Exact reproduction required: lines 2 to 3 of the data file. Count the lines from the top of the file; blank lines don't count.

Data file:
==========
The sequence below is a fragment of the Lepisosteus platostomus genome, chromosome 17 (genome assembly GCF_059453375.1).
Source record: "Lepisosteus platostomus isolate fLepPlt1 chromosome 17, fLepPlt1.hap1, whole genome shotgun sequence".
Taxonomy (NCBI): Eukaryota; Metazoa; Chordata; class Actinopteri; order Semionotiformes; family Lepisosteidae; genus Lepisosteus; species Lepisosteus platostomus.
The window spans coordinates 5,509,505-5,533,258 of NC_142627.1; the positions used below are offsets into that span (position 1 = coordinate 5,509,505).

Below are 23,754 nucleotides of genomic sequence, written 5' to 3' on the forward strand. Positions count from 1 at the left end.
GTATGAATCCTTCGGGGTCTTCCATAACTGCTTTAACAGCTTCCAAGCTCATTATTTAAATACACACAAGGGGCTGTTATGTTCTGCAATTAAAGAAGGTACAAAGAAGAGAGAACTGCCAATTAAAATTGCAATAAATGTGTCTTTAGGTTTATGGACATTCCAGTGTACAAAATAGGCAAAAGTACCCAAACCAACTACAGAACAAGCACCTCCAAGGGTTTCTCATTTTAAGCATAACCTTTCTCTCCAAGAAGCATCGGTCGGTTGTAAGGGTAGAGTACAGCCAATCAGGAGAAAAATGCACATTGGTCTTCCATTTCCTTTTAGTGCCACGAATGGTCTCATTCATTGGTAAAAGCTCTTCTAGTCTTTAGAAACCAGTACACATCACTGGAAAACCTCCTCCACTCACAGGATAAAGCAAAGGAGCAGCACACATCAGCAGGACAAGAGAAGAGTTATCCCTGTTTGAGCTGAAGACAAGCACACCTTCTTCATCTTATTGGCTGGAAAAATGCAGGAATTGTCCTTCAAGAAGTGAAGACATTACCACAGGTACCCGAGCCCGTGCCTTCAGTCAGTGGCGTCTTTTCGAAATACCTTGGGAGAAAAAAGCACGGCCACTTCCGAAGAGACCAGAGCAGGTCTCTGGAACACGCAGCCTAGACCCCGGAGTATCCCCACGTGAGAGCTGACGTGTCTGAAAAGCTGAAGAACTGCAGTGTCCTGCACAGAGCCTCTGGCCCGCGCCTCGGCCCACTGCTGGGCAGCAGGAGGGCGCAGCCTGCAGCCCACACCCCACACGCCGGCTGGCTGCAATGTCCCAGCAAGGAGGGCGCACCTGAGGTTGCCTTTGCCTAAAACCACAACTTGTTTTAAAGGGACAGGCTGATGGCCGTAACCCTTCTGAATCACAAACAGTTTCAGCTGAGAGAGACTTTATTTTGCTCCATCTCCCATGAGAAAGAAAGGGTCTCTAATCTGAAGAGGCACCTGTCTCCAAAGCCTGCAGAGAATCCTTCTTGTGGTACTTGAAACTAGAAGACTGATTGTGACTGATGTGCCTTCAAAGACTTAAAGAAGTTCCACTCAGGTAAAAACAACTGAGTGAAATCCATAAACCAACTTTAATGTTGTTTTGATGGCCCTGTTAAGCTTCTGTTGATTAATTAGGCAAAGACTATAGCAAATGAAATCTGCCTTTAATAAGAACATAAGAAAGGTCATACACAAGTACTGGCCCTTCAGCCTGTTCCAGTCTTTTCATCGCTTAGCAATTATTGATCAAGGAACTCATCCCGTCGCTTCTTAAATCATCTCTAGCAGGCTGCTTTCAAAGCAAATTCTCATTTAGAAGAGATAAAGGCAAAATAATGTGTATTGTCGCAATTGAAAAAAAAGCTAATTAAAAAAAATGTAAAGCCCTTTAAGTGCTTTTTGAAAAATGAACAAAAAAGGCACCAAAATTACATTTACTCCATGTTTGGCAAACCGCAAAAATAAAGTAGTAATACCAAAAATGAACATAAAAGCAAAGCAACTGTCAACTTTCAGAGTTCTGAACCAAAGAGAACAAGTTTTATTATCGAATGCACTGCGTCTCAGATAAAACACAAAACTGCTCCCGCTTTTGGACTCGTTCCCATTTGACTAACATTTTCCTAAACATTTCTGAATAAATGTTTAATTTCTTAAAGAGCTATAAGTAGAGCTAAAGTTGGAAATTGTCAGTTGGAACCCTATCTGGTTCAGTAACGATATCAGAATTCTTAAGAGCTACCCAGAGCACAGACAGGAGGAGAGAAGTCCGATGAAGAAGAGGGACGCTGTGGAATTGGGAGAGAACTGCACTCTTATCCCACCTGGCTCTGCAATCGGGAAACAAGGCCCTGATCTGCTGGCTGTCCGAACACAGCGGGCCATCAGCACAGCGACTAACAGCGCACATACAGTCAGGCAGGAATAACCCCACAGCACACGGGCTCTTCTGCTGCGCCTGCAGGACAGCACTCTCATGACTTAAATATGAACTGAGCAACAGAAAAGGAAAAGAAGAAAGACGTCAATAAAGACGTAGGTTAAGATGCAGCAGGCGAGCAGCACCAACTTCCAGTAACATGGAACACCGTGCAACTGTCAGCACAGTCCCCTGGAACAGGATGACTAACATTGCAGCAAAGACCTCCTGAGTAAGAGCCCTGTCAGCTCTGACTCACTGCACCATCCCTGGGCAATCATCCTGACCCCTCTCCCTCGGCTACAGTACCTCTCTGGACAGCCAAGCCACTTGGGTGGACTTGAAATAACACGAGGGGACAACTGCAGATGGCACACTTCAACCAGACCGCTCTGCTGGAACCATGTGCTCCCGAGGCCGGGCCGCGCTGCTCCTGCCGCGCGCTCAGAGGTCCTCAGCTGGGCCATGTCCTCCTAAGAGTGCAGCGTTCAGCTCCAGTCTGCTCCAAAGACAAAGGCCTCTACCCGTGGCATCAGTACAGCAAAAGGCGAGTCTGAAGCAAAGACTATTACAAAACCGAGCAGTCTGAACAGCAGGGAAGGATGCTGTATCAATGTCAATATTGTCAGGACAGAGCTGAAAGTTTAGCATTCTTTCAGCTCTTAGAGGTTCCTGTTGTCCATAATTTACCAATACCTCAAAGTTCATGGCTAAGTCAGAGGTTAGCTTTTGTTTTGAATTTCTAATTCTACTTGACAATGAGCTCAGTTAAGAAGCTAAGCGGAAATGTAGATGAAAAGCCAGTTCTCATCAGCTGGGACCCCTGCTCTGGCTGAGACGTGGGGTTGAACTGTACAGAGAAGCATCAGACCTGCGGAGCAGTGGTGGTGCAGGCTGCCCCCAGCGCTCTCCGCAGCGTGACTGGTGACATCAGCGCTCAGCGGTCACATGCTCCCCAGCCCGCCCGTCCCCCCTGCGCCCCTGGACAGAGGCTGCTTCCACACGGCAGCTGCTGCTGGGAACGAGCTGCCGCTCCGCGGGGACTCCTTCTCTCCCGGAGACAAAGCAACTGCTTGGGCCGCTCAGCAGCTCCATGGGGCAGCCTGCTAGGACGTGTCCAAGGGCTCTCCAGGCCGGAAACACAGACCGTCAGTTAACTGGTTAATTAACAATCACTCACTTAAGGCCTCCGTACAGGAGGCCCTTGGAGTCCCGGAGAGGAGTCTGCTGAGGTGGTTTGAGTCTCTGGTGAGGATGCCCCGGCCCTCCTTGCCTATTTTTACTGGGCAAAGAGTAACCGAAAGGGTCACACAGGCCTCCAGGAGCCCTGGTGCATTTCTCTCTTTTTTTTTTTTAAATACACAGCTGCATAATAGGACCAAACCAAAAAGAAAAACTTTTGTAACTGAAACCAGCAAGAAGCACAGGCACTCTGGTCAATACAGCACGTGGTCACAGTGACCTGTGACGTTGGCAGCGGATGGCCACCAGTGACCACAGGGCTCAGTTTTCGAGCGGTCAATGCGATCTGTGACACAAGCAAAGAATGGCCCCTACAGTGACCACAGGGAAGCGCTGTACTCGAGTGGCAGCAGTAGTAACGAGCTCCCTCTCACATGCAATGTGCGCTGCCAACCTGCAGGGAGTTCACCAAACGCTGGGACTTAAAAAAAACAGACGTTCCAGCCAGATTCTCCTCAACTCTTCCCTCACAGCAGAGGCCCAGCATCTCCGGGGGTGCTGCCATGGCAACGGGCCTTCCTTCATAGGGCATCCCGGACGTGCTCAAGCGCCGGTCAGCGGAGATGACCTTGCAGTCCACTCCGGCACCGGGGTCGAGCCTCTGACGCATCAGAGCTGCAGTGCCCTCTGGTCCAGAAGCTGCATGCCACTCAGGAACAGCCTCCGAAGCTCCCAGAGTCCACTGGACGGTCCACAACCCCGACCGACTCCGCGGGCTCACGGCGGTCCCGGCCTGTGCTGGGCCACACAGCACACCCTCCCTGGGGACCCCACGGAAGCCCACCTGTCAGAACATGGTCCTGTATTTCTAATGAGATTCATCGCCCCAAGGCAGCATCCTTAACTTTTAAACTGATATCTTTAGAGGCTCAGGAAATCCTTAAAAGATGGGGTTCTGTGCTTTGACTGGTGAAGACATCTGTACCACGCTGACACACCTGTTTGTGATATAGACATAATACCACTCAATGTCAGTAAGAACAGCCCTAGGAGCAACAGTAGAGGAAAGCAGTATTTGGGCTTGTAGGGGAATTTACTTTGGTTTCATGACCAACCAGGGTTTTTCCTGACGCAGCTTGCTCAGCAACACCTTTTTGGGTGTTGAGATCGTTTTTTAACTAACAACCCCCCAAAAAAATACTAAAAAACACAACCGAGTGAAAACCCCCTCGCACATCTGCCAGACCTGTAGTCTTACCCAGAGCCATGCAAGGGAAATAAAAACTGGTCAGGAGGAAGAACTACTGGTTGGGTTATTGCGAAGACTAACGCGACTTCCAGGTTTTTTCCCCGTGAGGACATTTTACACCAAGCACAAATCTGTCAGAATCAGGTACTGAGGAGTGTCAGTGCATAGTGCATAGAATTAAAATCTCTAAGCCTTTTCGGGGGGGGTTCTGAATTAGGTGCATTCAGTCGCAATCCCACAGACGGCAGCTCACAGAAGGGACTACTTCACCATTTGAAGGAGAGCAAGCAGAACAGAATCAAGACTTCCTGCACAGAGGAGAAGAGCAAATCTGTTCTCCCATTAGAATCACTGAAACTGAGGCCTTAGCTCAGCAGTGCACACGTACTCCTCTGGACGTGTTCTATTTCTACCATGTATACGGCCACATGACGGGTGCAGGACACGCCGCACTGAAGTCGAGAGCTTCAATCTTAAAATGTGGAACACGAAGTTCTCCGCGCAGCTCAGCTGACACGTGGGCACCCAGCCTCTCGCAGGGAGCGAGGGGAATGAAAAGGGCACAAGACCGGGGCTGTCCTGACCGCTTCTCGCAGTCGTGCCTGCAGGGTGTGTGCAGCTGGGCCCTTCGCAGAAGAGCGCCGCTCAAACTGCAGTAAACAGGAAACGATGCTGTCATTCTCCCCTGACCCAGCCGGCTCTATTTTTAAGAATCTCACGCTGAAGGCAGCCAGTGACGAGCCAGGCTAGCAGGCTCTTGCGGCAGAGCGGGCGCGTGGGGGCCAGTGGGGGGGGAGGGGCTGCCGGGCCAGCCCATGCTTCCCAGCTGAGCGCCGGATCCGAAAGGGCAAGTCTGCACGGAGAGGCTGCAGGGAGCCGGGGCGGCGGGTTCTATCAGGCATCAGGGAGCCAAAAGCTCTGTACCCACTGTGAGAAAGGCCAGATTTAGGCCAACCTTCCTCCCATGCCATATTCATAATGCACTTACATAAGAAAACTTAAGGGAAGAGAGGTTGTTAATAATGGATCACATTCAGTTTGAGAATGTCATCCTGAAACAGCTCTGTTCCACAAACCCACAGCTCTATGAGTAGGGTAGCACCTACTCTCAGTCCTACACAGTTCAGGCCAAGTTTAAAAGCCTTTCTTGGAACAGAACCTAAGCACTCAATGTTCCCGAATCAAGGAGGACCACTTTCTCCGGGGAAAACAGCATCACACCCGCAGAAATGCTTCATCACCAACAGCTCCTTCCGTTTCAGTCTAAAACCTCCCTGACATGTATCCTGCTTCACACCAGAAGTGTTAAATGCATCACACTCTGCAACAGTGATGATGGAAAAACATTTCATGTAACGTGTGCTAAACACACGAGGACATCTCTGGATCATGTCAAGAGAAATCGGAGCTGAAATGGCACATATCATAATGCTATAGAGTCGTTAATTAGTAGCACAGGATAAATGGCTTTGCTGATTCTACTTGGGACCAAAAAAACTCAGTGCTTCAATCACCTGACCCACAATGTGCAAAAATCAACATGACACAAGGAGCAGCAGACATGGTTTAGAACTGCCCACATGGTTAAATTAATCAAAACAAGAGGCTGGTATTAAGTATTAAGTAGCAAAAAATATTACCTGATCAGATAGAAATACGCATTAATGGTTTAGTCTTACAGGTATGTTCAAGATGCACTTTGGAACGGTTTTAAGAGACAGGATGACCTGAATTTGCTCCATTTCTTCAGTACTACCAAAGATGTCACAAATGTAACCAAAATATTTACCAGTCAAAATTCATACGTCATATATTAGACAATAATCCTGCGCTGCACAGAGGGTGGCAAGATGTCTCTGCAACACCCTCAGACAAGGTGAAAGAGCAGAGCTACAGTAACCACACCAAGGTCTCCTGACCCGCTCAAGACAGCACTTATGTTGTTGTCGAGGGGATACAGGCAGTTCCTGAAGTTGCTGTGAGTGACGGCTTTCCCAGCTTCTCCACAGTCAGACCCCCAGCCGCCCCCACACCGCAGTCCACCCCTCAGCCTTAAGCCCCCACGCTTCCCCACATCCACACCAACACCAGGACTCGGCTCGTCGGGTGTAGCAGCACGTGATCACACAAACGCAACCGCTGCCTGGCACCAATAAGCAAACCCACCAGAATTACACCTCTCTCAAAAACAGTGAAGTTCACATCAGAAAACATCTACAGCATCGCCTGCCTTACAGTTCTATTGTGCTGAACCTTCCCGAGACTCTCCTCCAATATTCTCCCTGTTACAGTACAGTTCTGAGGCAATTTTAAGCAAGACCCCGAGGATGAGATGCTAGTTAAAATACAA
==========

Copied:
Source record: "Lepisosteus platostomus isolate fLepPlt1 chromosome 17, fLepPlt1.hap1, whole genome shotgun sequence".
Taxonomy (NCBI): Eukaryota; Metazoa; Chordata; class Actinopteri; order Semionotiformes; family Lepisosteidae; genus Lepisosteus; species Lepisosteus platostomus.